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August 3, 2015updated 14 Mar 2022 9:58am

Lear and Dräxlmaier on key trends in the automotive wiring harness market

Continuing just-auto's series of research snapshots - pulled from its automotive research platform, QUBE - Matthew Beecham talks to executives at Lear Corp and Dräxlmaier Group about some trends in the wiring harness sector.

Continuing just-auto’s series of research snapshots – pulled from its automotive research platform, QUBE – Matthew Beecham talks to executives at Lear Corp and Dräxlmaier Group about some trends in the automotive wiring harness sector.

Like most auto parts, the need to reduce cost, cut emissions, improve fuel economy and safety are the main forces driving the electrical and electronic distribution systems market. Manufacturers point out that the increasing use of electronics hard- and software can significantly help address these concerns.

Meanwhile, motorists’ insatiable demand for comfort and convenience features is posing new challenges to manufacturers in terms designing each new vehicle’s electrical and electronic architecture. While they must continually come up with novel ways of packaging certain solutions, they must also balance this need with keeping costs under control by reusing modules, functionalities, hardware and software parts wherever possible. For manufacturers, the increase in the content and complexity of electrical and electronic components also requires a broader overall design perspective.

Manufacturers say greater functionality is actually what’s driving complex architectures. Bill Presley, Vice President Engineering, Wire/Terminals & Connectors, Lear Corp told just-auto: “In the past, more functionality meant more circuits. Functions were ‘hard switched’. However, emissions standards are getting tougher so vehicles need to get lighter and everyone wants to maximise space utilisation. That means engineers need to be able to fit more functionality into the same amount of space or less space than vehicle engineers had in the past. As a result architectures have had to become far more intelligent than they were in the past. A multitude of functions can now be controlled through the use of electronic modules, control strategies and communication strategies.”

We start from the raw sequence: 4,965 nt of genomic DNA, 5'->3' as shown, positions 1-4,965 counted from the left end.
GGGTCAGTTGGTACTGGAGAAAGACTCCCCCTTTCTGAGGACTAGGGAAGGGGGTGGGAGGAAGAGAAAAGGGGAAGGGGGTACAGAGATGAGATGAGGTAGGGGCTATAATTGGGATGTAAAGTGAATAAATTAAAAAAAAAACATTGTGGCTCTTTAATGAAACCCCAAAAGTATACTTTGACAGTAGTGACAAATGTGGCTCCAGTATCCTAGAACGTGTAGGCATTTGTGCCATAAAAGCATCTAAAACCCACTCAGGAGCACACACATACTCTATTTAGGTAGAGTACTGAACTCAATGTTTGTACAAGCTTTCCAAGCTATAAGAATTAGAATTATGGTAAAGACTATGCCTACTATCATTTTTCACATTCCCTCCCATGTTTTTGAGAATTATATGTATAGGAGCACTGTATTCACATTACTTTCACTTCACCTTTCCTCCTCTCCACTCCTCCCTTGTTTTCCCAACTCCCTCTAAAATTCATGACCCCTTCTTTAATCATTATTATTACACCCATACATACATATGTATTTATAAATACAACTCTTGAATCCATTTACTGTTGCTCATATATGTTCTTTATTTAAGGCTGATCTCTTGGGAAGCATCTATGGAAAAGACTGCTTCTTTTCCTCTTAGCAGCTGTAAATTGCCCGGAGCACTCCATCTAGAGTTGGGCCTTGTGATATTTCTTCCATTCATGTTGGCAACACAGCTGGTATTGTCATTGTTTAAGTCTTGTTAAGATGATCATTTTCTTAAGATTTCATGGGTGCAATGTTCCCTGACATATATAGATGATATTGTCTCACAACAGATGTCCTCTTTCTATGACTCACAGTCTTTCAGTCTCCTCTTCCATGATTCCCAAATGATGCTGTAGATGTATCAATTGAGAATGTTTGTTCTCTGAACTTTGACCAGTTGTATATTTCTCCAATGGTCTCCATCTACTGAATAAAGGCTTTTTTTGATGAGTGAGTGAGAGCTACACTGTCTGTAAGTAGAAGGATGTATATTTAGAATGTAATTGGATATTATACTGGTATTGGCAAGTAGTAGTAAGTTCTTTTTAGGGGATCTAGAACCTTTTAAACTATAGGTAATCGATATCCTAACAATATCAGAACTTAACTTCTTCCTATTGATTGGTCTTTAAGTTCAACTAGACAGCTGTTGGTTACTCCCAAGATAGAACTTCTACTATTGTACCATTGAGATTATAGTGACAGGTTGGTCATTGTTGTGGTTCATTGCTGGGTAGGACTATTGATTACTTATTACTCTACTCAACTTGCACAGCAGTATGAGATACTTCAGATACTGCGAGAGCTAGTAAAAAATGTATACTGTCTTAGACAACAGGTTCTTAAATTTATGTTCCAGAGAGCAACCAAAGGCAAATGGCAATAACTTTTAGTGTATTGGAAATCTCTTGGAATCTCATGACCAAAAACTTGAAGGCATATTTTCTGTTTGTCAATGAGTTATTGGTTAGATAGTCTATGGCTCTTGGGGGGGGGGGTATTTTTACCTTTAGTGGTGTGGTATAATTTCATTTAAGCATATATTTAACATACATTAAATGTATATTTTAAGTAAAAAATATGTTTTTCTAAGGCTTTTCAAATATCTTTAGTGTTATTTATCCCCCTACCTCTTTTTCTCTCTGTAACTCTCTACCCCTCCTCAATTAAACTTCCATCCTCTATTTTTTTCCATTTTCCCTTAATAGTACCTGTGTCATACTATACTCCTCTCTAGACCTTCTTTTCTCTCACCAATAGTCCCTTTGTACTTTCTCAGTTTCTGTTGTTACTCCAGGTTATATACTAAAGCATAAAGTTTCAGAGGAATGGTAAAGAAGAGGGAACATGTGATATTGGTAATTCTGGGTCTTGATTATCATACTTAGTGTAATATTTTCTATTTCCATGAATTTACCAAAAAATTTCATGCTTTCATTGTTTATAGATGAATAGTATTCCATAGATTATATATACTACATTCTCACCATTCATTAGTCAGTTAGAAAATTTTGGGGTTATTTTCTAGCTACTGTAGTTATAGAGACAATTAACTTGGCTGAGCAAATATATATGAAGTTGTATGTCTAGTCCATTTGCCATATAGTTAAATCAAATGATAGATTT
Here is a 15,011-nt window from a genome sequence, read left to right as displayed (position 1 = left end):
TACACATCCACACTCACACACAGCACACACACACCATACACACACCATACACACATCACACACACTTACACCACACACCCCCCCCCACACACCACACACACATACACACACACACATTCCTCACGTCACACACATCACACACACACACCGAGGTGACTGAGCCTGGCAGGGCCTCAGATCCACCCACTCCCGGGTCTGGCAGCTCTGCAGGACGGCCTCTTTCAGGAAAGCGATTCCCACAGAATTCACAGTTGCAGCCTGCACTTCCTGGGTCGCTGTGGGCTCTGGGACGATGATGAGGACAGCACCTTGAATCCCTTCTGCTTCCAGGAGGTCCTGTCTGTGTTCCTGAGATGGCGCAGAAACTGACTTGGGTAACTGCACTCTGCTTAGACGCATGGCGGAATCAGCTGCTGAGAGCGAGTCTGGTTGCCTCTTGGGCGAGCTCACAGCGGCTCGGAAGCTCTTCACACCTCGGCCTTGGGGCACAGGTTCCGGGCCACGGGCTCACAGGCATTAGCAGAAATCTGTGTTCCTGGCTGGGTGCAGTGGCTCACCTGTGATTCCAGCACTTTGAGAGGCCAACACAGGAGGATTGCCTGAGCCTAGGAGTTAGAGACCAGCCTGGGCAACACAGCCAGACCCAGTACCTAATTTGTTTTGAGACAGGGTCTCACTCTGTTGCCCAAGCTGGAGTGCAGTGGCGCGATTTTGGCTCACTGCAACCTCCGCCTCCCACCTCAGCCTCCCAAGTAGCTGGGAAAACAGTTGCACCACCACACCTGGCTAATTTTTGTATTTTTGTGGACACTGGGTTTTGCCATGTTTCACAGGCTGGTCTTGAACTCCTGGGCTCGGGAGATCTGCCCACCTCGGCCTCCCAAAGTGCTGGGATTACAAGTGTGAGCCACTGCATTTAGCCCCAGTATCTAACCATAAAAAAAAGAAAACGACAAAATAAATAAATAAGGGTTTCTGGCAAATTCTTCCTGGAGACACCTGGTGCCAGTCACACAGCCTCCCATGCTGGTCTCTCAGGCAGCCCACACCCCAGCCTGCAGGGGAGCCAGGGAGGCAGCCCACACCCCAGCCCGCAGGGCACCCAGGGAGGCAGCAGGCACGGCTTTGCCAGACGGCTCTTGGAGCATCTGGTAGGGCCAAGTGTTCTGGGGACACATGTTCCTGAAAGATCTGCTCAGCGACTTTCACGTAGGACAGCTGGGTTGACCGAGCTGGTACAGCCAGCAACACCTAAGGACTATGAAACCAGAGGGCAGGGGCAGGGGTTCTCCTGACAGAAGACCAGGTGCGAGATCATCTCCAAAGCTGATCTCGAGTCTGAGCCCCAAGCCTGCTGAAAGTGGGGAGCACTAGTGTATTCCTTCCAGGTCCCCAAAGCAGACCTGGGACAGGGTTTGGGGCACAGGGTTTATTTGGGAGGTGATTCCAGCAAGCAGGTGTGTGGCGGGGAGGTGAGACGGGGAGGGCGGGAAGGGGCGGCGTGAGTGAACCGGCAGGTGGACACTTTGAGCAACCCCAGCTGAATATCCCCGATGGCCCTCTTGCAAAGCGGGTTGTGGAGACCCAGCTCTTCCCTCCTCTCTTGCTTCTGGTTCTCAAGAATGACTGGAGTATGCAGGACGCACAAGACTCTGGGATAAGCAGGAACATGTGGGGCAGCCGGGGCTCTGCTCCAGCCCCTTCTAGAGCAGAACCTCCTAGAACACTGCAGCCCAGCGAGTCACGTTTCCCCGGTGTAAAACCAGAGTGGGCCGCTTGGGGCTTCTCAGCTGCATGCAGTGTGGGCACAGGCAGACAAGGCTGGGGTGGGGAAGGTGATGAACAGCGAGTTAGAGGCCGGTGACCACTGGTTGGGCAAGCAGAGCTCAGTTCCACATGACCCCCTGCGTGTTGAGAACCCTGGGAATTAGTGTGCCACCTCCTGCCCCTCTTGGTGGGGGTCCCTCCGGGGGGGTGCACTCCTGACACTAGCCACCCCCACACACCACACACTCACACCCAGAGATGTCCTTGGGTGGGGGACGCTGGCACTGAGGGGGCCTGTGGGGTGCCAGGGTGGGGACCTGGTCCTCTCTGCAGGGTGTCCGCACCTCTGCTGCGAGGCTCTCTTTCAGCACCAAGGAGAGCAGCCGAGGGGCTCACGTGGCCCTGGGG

Tobias Nickel, spokesperson for Dräxlmaier Group told us: agreed, adding: “Already we are seeing an average of some 2,000 wires per car. Although the engine wire harness itself is not as complex as other harnesses, the more cylinders and sensors that are added increase the complexity here. But most of the changes have been in the electronic circuits.”

Weight is a major driver of harness development, of course. “There is a trend toward the greater use of aluminium instead of copper wires,” added Nickel. “However, that makes the harness a little more expensive and calls for a different kind of crimping. The use of aluminium wires also means the development philosophy must change, too.”

Lear Corp estimates that approximately 70-80 percent of the loads found on a vehicle are less than one amp. However, 80 percent of the wire volume purchased is between 0.35-0.5 mm2 which means 70-80 percent of the circuits on the vehicle are over gauged for the actual load they carry. “Wire suppliers are constantly developing alternative materials that meet impedance requirements,” said Presley “but also have superior mechanical strength when compared to a copper wire of similar size. This allows us to substantially downsize the wire to shed size and weight.”

While there will always be alternatives to traditional wiring – such as fibre optic, wireless and multiplexed systems – the challenge comes with those alternatives to compete on cost, quality and reliability on a consistent basis. Lear points out that multiplex is already happening on a larger and larger scale. “Singular state switches are not the norm any longer on vehicle,” said Presley. “Multiplexing has to be considered in the total system analysis as we discussed earlier. When we think of multiplexing we tend to think of the old resistive multiplexing, right? But today, multiplexing just means we’re doing multiple things with the same circuitry. … Technologies like fibre optics and wireless communication have benefits and drawbacks today. For instance, fibre optics are impervious to Electromagnetic Interference but they require additional components today to translate the light pulse into an electrical signal. Wireless communication would be the ultimate in circuit count reduction which would greatly reduce size and weight but the engine compartment is an electromagnetically hostile environment so steps would have to be taken to protect the signal integrity and interpretation. The point is that all of these technologies represent an opportunity in the future. It is only a matter of time before the technology meets the needs of the cost, size, weight and quality equation and we start implementing them.”

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